Dubai: Villas at the Falcon City of Wonders (FCW) will be offered for sale at the end of the month and construction on some replicas of the seven wonders of the world is planned by year end, a top company official said.
The ambitious falcon-shaped project, spanning 41 million square feet along Shaikh Mohammad bin Zayed Road, will offer reproductions of the wonders of the world, a shopping mall, hotels, residential areas and a theme park.
Currently 214 villas are under construction, of which 100 units are already sold and 114 villas will be launched during the International Property Show on April 30, Salem Al Moosa, chairman and chief executive of Falcon City, said yesterday during a media tour of the project site. The project plans 1,156 villas in total.
The villas, by Modern Building Contracting Company, are scheduled for completion in February 2014.
The project pipeline also includes a shopping mall located on the head of the falcon-shaped city and replica’s of Egypt’s small and medium pyramids that are in the design phase, Al Harith bin Salem Al Moosa, deputy chief executive of Falcon City.
FCW broke ground for a 15,000 square meter community centre yesterday that will include a hypermarket, clinic, pharmacy, restaurants, and a nursery. It is scheduled for completion by August 2014 and contracted by Seidco General Contracting, Al Moosa said.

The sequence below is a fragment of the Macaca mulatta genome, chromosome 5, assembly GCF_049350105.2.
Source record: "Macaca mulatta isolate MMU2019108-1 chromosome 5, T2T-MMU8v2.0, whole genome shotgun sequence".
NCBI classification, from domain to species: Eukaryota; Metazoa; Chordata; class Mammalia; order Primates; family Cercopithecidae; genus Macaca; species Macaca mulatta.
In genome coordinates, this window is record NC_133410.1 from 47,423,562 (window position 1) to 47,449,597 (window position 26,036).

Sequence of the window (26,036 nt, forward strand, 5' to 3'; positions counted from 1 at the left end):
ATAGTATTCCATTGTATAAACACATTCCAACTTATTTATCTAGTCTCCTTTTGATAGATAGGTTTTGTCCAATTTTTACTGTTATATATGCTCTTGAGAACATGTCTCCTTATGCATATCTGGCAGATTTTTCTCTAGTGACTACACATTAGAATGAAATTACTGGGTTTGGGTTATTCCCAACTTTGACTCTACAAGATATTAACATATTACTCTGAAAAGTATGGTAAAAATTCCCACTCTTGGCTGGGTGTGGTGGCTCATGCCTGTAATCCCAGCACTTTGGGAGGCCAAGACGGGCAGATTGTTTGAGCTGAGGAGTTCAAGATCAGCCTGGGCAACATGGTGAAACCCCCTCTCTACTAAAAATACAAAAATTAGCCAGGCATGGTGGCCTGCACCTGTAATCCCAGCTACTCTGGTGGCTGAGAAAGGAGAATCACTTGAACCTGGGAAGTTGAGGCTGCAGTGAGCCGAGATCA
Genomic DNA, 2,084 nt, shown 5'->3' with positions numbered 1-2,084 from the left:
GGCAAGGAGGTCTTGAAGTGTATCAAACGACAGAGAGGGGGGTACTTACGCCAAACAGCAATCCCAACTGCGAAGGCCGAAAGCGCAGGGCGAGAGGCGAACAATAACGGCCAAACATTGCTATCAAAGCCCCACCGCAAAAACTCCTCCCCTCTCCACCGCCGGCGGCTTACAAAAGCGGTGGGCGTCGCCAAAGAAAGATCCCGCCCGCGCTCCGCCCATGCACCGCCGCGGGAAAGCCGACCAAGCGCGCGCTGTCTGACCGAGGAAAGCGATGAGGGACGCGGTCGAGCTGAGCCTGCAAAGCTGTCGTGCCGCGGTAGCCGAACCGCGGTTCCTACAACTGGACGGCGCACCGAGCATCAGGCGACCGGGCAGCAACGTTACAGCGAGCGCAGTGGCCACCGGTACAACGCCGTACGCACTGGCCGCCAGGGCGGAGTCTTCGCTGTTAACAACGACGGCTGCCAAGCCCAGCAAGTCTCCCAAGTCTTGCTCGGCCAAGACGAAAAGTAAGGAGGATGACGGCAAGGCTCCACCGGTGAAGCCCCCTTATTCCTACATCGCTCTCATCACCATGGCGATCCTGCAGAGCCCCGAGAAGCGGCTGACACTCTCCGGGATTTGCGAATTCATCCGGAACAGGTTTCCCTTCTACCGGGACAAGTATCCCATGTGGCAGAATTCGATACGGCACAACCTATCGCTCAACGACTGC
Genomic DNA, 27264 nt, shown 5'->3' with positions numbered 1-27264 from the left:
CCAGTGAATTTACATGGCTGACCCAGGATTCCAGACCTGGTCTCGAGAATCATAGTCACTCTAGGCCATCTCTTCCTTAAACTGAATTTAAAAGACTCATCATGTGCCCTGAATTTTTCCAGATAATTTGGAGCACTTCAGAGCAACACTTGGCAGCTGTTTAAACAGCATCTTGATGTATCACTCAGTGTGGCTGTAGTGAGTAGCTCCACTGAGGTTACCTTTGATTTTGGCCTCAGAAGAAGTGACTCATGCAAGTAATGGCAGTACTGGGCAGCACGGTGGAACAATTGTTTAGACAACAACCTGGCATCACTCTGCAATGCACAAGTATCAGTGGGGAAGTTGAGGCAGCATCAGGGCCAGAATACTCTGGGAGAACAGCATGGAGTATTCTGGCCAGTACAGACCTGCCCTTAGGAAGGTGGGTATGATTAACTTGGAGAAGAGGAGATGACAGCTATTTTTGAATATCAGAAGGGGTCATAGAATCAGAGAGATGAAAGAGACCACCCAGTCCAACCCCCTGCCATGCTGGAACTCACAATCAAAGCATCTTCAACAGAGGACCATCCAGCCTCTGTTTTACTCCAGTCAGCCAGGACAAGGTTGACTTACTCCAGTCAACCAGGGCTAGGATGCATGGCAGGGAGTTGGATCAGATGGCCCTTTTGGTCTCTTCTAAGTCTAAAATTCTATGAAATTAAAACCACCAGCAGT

The entire project will take seven to ten years to complete and is self-funded, Al Moosa said, insisting that funds are available to finish it.
Several sub-cities planned within the project have been sold to sub-developers, including the city of Rome, Venice, London and Paris, Al Moosa said.
The project was announced six years ago during the heyday of the boom years in Dubai. Today, 366 villas are completed with only 308 families living there and infrastructure work including roads, a Dh 125 million power plant and sewage plant are finished.
The company spent a total of Dh600 million on infrastructure for the mega-project whose master-developer is Dubailand, Al Moosa said.
“It simply takes time. There is no magic stick. It is not a matter of money. There were unforeseen circumstances and a lot of problem-solving, that’s why we didn’t go full swing in construction,” Al Moosa said. Al Moosa said the project took time because of the infrastructure work, the financial crisis hindered the market and difficulty finding reliable contractors because most are “busy.”
“We exist, we are here. People think we are not working,” Al Moosa said, adding that the company’s plans will go forward.